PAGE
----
Amber Roman replaces Laura Martin as the community’s connection to the police department
DAVID TAFFET | Senior Staff Writer
When Amber Roman was in the police academy, the Dallas Police Department’s LGBT liaison officer, Laura Martin, spoke to the incoming class of rookies. And as Martin addressed the group,
Roman listened and promised herself: “I’m going to be that one day.”
When new Dallas Police Chief Renee Hall did some realigning in the department, Roman got her chance.
Martin’s position as liaison had followed her wherever she went in the department. When she was on bike patrol in East Dallas and later when she was promoted to detective, Martin remained the liaison.
But Hall decided the position needed to be in one place, and that place was the Office of Community Affairs where the Asian, African-American and Latino liaison units are headquartered. For Martin, who recently has been spending quite a bit of her time escorting dignitaries around town — including former First Lady Michelle Obama — that would have been a demotion.
So Martin decided it was time to pass the torch on the liaison position, and Roman is delighted she did. Since Martin’s still on the force, Roman said, she’s been a great mentor for her, helping her figure out how to be the greatest help to the community.
Joining the force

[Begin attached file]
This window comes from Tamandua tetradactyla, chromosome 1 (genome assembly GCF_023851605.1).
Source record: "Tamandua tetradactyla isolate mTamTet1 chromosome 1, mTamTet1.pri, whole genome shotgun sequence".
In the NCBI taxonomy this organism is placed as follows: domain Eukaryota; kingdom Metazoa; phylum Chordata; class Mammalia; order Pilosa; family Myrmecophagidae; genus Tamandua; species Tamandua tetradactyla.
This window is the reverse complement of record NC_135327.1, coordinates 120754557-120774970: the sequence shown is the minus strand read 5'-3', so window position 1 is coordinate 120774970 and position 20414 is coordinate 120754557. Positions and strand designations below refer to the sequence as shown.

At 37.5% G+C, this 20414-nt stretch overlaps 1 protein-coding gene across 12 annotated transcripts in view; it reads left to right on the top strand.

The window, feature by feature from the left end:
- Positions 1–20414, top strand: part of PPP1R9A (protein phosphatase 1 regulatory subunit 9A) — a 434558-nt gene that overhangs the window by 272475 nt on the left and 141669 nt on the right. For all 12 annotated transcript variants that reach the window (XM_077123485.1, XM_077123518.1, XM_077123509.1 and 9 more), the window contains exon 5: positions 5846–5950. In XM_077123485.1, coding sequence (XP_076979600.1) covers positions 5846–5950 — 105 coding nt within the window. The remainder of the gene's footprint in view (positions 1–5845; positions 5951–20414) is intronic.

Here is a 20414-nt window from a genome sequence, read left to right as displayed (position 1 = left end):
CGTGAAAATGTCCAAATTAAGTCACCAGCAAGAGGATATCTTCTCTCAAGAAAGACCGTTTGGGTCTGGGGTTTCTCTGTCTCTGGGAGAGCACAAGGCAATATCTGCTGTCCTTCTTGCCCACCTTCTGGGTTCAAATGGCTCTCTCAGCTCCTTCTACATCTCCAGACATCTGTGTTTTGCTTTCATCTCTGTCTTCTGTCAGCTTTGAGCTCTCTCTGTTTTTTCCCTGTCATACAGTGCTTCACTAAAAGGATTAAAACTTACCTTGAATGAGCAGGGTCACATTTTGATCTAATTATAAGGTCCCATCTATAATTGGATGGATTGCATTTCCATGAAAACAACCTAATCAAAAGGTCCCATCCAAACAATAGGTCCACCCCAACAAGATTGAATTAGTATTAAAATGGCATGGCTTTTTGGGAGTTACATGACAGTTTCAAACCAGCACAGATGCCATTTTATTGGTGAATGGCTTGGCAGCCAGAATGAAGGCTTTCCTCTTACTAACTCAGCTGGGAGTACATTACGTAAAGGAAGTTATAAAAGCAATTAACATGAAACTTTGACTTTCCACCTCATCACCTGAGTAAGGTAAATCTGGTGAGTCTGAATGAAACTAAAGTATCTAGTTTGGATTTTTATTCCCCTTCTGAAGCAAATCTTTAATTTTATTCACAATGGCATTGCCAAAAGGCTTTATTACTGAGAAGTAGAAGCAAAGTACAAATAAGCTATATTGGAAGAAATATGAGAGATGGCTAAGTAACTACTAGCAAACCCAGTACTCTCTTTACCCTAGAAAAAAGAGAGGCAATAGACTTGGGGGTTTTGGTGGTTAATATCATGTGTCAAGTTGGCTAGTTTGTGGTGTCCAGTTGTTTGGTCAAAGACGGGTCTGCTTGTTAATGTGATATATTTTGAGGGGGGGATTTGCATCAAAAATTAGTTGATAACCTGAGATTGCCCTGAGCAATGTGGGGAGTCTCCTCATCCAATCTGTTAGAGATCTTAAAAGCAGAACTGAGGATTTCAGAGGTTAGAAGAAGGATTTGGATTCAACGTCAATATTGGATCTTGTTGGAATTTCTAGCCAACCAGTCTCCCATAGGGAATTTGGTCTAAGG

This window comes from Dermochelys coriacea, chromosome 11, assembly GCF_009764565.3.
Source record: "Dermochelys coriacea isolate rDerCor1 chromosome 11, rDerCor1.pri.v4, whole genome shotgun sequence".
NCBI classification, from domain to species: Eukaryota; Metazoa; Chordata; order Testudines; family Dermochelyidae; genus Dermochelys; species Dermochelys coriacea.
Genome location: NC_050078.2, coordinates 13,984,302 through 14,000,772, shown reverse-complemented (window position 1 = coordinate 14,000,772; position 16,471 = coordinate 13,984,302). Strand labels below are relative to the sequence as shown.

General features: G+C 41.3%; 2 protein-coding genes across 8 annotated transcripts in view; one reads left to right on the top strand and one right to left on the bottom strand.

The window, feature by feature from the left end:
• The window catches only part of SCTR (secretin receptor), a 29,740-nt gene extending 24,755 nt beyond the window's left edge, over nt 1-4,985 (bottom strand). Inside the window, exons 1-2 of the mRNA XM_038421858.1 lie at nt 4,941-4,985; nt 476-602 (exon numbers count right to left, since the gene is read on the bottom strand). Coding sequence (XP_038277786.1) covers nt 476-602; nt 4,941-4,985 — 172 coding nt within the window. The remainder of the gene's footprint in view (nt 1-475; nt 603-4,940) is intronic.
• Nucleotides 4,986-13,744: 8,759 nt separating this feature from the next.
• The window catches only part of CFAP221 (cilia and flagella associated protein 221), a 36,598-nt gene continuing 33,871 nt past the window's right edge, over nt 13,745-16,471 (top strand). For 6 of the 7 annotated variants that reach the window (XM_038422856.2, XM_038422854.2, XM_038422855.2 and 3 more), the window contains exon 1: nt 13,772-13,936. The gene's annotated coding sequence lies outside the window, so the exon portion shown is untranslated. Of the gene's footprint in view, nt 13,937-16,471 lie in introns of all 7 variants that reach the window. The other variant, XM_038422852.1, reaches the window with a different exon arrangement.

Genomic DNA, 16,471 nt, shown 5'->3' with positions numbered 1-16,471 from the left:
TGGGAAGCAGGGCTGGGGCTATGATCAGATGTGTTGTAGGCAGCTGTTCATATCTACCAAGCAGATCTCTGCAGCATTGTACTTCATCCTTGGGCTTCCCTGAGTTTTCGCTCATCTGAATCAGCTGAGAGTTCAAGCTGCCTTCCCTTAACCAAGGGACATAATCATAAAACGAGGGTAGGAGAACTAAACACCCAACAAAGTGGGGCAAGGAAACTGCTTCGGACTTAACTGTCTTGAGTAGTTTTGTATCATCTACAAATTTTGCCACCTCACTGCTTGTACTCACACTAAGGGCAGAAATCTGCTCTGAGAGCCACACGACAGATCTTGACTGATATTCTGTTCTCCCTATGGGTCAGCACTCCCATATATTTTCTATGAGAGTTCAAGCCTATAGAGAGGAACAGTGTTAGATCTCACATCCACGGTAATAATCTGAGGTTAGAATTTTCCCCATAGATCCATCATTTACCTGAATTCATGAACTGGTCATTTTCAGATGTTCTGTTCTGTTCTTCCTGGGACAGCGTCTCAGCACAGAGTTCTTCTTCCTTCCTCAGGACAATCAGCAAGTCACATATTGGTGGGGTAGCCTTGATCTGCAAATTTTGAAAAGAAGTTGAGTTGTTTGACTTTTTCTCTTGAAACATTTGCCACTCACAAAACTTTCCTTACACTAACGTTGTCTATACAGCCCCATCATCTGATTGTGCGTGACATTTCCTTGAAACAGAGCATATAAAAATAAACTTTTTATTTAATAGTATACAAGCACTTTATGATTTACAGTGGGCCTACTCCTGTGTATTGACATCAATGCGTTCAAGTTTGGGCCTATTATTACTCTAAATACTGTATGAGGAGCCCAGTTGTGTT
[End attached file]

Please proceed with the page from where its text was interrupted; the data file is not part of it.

Roman is the youngest of four children and grew up in Oak Cliff. But even being the youngest, “I was never treated like the baby,” she said. “I always had a big mouth.”
She remains close with her family, and when she was married last year to her partner of 10 years, Roman said she had a “traditional” wedding: Her family threw her a bridal shower and were all there as she and her wife were married by a judge in a Dallas courtroom.
Roman always knew she wanted to do something meaningful with her life, and for awhile in college, she thought she wanted to be a counselor. “I always had a yearning to reach people, to speak to people,” she said.
Her sister, who’s a nurse, suggested she become a police officer. But Roman said she didn’t want to be a cop and write tickets. Still, on a whim, she applied to the Dallas Police Department, was accepted and went to the academy. And, she said, writing tickets has always been her least favorite thing to do.
Roman has spent her first five years on the force doing neighborhood policing. She engaged businesses and neighborhoods by attending crime watch meetings and finding out what the community needs. Among her many activities was a Share the Shoe Drive.
“Lots of kids don’t have a decent pair of shoes,” she said. So she got businesses to donate shoes, and she gave those shoes to local rec centers to distribute.
Roman said she found lots of creative ways to connect with the community she served. She did foot patrols because, she explained, she couldn’t speak to people when she was in a car. She read to kids at the library. At Christmas she collected food and clothing “for people who don’t have access to those things.”
When she was told the liaison position was open and her name was on a short list of candidates, Roman said, “I was speechless and honored I was being considered for the job. When it was offered, I didn’t have the words. It took awhile to sink in.”
She is the first person of color to hold the LGBT community liaison position. “There just aren’t that many Hispanic women on the force,” she said.
In addition to Martin, Roman said a number of people have been inspirations to her. Former Dallas County Sheriff Lupe Valdez is among her heroes. She first met Valdez at the Round-Up Saloon. She said once she got up the courage to walk up to the sheriff and introduce herself, Valdez was delighted to meet her and, she said, was sweet and encouraging.